Czechia is ready to meet the new emission targets of the European Union, stated Czech Minister of Industry Karel Havlíček after talks with several European Commissioners on Czech reforms leading to a more climate-friendly economy. However, the country has to receive appropriate compensation and needs the option to replace coal with gas as a source of energy.
According to him, EU officials welcome greater Czech openness to the transition to clean energy.
This week, EU leaders reaffirmed their commitment from December that the European bloc as a whole would reduce greenhouse gas emissions by 55 percent from 1990 levels by 2030. The European Commission is currently preparing an analysis of the impact of the tightened targets on individual economies.
According to Havlíček, Czechia is beginning to perceive the transition to green energy as an opportunity for new growth.
"It must be said that we have turned the rudder a bit, and we are significantly more supportive of climate ambitions and goals," the minister said. While the Czech government used to talk about a national emission target of 40 to 45 percent, now it could be as high as 47 percent. Although this is still under the common goal, the European Commission is beginning to perceive this positive development, said Havlíček.
At the beginning of the summer, the Commission is preparing to decide, as part of a so-called taxonomy assessing the environmental benefits or harmfulness of individual energy sources, whether gas can be considered a tolerated transition technology facilitating the path from coal to clean sources.
"For us, there is no discussion about this, if gas is not tolerated, we are not able to achieve the goal," said Havlíček regarding the mentioned emission targets. According to him, gas should replace coal in the Czech Republic for 10 to 15 years until the country can put new nuclear sources into operation.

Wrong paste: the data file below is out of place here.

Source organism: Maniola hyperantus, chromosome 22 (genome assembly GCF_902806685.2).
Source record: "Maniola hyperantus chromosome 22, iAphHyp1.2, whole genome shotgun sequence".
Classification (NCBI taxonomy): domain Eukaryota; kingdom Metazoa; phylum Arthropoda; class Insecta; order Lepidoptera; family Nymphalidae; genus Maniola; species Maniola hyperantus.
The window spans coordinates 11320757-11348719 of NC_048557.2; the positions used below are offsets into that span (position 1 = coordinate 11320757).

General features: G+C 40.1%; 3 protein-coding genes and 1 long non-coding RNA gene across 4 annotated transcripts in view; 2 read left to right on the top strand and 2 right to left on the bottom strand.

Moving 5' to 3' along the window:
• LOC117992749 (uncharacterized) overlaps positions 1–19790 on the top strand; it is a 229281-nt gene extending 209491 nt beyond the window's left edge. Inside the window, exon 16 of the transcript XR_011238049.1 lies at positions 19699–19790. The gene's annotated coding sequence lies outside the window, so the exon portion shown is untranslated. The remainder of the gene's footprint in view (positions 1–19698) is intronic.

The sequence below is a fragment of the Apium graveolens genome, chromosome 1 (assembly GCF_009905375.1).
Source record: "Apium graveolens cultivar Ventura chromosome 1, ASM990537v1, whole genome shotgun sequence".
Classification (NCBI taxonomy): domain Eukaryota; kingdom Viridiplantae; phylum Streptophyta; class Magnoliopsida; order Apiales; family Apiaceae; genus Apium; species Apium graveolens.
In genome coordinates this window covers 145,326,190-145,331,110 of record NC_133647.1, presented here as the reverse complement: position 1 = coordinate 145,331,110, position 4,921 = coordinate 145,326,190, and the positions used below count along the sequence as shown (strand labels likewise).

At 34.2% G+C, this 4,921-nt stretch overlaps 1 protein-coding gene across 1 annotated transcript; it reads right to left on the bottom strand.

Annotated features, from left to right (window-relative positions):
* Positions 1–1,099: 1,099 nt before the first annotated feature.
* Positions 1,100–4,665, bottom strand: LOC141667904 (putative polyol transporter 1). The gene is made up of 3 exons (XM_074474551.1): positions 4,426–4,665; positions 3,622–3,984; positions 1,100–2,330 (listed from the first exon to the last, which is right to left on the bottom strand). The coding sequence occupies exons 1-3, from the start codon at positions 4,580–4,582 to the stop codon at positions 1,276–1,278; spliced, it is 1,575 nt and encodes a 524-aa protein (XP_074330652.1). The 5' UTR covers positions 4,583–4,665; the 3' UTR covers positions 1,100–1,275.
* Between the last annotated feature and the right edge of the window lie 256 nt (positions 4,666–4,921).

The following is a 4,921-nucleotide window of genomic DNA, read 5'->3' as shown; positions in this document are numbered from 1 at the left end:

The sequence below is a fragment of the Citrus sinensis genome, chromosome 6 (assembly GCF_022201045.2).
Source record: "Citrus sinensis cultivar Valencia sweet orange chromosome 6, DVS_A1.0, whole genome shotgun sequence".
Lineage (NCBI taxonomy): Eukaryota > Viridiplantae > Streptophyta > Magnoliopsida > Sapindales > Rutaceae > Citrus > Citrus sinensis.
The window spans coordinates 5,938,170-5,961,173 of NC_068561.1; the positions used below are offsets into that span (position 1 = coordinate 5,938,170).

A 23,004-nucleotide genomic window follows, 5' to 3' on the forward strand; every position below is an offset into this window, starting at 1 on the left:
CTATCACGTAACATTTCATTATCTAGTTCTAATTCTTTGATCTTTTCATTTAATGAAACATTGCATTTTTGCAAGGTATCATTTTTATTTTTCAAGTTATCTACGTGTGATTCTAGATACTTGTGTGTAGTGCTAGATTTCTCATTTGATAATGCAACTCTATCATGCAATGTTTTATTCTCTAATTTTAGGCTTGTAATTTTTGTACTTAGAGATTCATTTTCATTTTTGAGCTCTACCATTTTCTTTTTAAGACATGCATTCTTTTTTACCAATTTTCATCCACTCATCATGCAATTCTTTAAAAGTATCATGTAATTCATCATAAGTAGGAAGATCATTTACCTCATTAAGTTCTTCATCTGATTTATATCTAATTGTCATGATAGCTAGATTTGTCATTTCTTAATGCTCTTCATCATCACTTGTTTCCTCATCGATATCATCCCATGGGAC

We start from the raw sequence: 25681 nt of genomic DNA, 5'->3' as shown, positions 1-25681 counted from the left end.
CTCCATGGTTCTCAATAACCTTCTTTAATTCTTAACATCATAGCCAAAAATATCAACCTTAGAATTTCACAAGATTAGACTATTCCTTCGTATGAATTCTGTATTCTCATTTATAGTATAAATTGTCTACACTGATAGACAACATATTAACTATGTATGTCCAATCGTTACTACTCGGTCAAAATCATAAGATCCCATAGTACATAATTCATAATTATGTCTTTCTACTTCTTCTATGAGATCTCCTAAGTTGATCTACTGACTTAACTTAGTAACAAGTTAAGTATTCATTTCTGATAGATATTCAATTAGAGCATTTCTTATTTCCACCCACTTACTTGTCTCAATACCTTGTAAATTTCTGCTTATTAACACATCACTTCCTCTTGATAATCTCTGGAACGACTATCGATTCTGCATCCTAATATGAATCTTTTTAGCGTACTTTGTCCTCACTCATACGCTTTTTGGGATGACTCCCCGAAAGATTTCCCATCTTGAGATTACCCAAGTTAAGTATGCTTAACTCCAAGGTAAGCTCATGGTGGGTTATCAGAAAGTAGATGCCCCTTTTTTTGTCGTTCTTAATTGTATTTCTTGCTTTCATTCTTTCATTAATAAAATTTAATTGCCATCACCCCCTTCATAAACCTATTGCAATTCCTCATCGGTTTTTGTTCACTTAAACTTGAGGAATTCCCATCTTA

However, critics of the use of natural gas from the member states or MEPs argue that unless the EU focuses exclusively on investment in renewables, it will not be climate neutral by 2050. That is why there is a long debate about gas as an energy source and the Commission postponed the decision originally planned for April to summer.
According to Havlíček, the second Czech requirement is to increase financial means in the modernization fund, through which the industrialized countries of the eastern bloc of the EU in particular draw money obtained from the sale of emission allowances. Czechia could receive about 200 billion korunas from it, which are to help support renewable sources or environmentally-friendly heating.
The Czech minister also discussed with his colleagues from the governments of the member states the draft standards for the regulation of digital services and the digital market. Czechia, like most other countries, supports rules that significantly increase the responsibility of Internet companies, but according to Havlíček, it has a reservation on the proposal regarding the increased burden on small companies.
„We do not agree with the increase in administration for small companies and micro-companies, which in our opinion contradicts the principle of proportionality," said Havlíček, according to whom there are many small digital companies in the Czech Republic who would be affected by the novelty. Member States will negotiate the proposals with the European Parliament this year and are expected to be approved next year.